US flight disruptions finally ease as holiday weekend ends

Lit tunnel in the United Airlines terminal, O’Hare International Airport, Chicago Illinois.

Andrew Woodley | Universal Images Group via Getty Images

U.S. airline delays eased on Monday as the weather improved, a relief for travelers and airlines as the July 4 holiday weekend draws to a close.

By Monday afternoon, about 1,200 US flights had been delayed and 183 canceled, up from nearly 4,700 delays and more than 300 cancellations a day earlier, according to flight tracking site FlightAware.

This year through July 3, 2.8% of the more than 4.1 million flights scheduled by US airlines have been canceled, compared to 2.1% of the more than 4.74 million flights scheduled during the same period, according to FlightAware. And so far this year, 20.2% of flights have been delayed, compared to 16.7%.

about a fifth of US airline flights were delayed and 2.8% canceled, compared to 2.1% canceled during the same period of 2019.

The weekend was key for airlines as executives expected an increase in travelers after more than two years of the Covid-19 pandemic. Passengers shelled out more for tickets as fares surged above 2019 levels.

Staff shortages in the industry, many of which stem from takeovers that airlines have urged workers to take during the pandemic, have exacerbated routine challenges like bad weather.

US airline executives will begin detailing their summer performance and providing an updated outlook for the year in quarterly reports starting mid-month. A big question is what happens after the peak in summer travel ends, as many children in the United States return to school in August.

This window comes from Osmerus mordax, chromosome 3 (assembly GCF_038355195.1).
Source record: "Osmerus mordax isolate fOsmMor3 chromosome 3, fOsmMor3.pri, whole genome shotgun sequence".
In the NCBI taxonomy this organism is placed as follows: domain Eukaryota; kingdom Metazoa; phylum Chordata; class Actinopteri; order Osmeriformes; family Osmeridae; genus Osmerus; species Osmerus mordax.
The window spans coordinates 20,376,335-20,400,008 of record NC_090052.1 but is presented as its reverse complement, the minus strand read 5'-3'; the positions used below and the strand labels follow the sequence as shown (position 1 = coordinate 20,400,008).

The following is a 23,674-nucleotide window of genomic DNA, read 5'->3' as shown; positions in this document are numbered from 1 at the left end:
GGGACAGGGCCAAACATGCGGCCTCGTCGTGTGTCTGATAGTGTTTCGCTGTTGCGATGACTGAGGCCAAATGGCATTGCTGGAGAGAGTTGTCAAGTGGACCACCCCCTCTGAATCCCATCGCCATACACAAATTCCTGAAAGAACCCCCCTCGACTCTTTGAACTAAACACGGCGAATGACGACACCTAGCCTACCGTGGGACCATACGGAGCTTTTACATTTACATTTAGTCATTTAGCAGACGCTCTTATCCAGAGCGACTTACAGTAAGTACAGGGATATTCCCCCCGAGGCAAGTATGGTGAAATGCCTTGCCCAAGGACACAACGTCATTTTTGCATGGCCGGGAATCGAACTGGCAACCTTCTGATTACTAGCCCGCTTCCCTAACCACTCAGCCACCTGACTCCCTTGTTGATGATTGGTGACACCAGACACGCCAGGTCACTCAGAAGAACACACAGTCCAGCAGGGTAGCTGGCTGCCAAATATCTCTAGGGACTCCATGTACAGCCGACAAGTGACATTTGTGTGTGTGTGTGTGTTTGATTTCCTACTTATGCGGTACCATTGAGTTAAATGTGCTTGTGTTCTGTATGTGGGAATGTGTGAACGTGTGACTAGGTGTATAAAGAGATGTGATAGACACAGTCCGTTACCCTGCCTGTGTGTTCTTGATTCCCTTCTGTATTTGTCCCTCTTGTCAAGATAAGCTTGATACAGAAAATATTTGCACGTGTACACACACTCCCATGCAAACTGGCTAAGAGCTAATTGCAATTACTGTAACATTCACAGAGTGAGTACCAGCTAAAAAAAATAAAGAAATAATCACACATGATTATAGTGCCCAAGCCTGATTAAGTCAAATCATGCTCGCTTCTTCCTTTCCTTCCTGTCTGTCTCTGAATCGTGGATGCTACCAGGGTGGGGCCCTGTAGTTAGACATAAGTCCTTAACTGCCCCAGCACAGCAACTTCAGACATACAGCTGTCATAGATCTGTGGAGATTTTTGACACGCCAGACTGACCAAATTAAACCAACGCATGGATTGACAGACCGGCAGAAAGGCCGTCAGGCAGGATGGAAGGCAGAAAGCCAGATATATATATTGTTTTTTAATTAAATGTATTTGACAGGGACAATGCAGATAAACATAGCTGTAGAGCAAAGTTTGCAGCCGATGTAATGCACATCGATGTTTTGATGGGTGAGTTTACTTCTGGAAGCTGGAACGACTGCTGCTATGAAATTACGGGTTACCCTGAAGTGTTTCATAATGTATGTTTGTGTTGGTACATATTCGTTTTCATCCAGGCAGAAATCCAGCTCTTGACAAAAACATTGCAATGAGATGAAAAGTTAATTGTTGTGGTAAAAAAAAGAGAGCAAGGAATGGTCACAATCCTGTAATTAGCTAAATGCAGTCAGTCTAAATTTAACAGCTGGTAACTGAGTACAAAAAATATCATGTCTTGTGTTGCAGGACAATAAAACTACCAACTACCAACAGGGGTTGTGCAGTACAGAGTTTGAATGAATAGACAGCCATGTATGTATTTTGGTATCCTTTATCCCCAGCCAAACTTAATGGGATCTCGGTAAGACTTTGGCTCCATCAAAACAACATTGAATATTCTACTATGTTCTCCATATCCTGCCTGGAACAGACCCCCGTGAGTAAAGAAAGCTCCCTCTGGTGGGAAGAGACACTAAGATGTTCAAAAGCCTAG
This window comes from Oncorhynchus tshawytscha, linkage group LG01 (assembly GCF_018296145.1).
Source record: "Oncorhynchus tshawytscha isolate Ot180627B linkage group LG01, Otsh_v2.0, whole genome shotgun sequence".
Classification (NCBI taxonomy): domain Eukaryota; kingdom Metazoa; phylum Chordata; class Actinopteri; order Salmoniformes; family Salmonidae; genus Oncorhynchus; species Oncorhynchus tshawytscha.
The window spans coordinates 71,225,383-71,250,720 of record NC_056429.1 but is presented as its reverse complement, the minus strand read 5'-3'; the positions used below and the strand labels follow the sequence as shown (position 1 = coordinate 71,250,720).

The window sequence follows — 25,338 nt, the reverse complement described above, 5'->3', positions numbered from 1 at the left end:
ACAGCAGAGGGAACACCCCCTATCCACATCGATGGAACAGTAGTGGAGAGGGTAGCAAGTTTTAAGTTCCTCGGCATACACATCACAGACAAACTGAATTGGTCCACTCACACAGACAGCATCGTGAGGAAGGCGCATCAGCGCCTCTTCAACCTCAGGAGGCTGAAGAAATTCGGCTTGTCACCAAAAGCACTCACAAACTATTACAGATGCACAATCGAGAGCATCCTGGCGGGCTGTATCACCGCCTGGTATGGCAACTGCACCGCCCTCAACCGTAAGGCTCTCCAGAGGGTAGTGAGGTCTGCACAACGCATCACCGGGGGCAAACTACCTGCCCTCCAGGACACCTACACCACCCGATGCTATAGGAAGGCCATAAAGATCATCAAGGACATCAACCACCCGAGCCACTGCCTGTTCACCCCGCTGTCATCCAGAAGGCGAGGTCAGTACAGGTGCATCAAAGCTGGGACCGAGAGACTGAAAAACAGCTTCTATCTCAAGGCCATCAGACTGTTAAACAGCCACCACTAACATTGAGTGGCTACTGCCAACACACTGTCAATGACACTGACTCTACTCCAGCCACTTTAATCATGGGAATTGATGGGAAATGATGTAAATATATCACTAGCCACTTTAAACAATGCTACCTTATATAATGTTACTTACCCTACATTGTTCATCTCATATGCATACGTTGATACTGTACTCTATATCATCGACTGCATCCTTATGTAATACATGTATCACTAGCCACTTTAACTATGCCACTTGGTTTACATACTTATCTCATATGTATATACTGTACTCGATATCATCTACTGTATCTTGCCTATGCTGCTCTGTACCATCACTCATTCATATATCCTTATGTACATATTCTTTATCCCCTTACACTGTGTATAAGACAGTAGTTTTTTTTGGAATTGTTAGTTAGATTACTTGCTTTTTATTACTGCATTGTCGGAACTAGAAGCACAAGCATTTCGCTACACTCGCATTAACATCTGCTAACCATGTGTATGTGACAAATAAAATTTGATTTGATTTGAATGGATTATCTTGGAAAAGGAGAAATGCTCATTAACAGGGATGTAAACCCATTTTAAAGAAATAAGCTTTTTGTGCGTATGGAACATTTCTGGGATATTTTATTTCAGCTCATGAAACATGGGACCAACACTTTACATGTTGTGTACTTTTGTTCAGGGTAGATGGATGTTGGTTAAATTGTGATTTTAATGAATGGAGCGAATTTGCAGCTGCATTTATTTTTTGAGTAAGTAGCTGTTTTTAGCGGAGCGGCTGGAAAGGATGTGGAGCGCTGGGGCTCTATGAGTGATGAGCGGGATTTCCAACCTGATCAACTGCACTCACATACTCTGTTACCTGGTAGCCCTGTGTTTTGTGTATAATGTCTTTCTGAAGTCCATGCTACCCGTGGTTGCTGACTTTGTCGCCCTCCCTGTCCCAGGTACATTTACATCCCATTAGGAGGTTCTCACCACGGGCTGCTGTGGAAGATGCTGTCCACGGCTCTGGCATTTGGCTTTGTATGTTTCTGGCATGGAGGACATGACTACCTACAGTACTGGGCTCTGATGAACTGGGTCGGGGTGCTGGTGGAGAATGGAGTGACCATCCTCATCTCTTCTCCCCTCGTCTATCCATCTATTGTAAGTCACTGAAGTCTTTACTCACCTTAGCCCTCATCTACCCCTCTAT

Airlines have spent the past few weeks focusing on limiting disruption to summer travel. Delta Air Lines, JetBlue Airways, Southwest Airlines, United Airlines and others have cut their schedules to give themselves more leeway to recover when things go wrong, such as when thunderstorms hit major airline hubs during of the weekend.

Airlines and federal transportation officials have been pointing fingers in recent days as to the cause of the flight disruptions. Airlines have blamed air traffic control for long delays, while the FAA and Transportation Secretary Pete Buttigieg have criticized airlines for laying off workers during the pandemic, despite billions in federal aid.

Buttigieg said on Saturday that one of his own flights was canceled.

“The complexity of modern aviation requires everything to work together,” said Matt Colbert, who previously managed operations and strategies for several US carriers and is the founder of consulting firm Empire Aviation Services.

Delta has taken the unusual step of allowing travelers to change their flights outside of the July 1-4 peak period if they can fly through July 8, without paying a fare difference, in hopes customers could avoid some of the disruption on the busiest days. Envoy Air, a regional carrier owned by American Airlines, offered pilots triple pay to take extra shifts in July, CNBC reported last month.

“Bring patience,” Colbert said. “People working on the other side of the counter are also frustrated.”

Travel in Europe has turned chaotic, with passengers at some of the biggest hubs facing long queues and baggage delays as the industry grapples with staffing issues and rising demand .

Scandinavian airline SAS said on Monday it would be forced to cancel half of its flights after wage talks with pilots’ union representatives broke down, triggering a strike. Meanwhile, the chief operating officer of low-cost airline easyJet has resigned after recent waves of flight cancellations.

Corina C. Butler